Background: The novel peptide prokineticin-2 (PK2) has recently been implicated in the regulation of a number of physiological processes; including regulating gastrointestinal motility, spermatogenesis, neurogenesis and circadian rhythms. PK2 is a cysteine rich protein which mediates its effects via the prokineticin receptors which are expressed in several hypothalamic nuclei known to regulate food intake. We therefore hypothesised that PK2 may be an important endogenous regulator in appetite regulation.
Methods/results: ICV administration of PK-2 reduced food intake by up to 80% in ad libitum fed rats. PK-2 is at least 10-fold more potent than α-melanocyte stimulating hormone (α-MSH), the most potent endogenous hypothalamic anorectic agent presently known. This data suggests that PK-2 is the most powerful inhibitor of food intake yet discovered. We have also shown that immunoblockade of PK-2 by ICV administration of anti-PK-2 IgG increased feeding and fasting reduces hypothalamic PK-2 mRNA expression. In addition, intraventricular administration of PK-2 in rats resulted in neuronal activation, indicated by c-Fos protein expression in the supraoptic nucleus, arcuate nucleus, paraventricular nucleus and anterior hypothalamic areas. These areas are important in appetite regulation and direct injection of PK-2 in to these hypothalamic regions caused a reduction in food intake. This suggests that the anorectic effects of PK-2 may therefore be mediated via these hypothalamic areas. Peripheral administration of PK-2 twice daily for 5 days resulted in a significant reduction in food intake and a dramatic fall in body weight in both lean and obese mice.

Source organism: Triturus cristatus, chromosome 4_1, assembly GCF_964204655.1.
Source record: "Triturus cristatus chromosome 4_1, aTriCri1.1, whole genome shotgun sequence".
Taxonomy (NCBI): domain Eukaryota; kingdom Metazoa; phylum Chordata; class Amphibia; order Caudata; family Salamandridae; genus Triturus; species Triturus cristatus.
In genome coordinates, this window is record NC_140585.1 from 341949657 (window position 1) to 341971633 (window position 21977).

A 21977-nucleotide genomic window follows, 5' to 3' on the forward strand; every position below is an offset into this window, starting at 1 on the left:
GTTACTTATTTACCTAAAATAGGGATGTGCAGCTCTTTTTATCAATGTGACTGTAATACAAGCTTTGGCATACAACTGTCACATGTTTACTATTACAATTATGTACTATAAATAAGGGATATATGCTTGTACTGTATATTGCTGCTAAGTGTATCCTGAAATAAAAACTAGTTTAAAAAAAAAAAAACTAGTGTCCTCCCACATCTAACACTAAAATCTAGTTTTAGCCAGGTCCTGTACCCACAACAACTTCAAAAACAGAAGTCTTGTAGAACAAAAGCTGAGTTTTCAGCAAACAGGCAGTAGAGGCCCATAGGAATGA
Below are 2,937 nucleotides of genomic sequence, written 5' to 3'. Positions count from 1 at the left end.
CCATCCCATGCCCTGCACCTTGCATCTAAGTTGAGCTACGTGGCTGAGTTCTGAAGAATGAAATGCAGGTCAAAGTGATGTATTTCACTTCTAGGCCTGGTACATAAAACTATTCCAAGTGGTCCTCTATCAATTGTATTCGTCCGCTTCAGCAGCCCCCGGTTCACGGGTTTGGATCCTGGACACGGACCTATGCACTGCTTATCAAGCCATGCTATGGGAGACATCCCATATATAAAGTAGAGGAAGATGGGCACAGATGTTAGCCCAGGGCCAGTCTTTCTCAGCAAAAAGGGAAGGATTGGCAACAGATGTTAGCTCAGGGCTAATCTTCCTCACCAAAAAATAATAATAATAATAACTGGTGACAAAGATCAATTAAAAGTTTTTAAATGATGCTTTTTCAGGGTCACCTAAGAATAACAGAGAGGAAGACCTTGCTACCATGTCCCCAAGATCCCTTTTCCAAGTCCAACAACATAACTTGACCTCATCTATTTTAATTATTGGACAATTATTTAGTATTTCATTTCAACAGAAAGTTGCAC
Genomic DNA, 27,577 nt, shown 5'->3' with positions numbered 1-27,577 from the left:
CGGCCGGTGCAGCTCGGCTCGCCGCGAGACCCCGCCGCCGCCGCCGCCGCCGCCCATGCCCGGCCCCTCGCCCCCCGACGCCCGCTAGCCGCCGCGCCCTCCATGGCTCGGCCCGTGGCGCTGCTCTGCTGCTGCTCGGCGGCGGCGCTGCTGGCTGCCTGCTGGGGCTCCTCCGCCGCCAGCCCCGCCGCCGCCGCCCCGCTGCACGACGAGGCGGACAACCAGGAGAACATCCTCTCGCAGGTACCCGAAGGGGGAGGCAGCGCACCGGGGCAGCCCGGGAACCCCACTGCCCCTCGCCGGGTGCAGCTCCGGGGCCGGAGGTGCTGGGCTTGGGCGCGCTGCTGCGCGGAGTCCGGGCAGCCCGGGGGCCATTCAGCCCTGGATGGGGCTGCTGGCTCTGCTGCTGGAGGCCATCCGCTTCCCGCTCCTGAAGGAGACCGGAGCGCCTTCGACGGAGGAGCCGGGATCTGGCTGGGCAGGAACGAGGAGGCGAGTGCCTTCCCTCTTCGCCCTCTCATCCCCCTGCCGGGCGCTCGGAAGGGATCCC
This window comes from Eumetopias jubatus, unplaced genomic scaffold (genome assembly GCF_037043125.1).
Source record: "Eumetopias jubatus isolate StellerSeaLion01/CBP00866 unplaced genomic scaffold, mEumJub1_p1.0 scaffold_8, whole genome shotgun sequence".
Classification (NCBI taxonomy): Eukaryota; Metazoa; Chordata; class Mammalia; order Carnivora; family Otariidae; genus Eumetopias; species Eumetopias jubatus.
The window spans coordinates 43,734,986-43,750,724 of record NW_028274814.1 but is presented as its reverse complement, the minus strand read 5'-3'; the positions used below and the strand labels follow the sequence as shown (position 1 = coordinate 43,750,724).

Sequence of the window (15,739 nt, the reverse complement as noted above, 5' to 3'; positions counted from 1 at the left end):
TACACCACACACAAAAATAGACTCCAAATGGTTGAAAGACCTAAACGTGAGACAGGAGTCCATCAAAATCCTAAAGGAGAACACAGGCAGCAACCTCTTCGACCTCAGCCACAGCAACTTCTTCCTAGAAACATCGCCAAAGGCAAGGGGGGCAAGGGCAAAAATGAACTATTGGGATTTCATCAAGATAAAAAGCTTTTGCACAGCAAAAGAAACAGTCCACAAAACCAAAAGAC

Conclusions: Our findings suggest that endogenous PK-2 plays a physiological role in appetite regulation. We have identified PK-2 as a novel effective target for the treatment of obesity.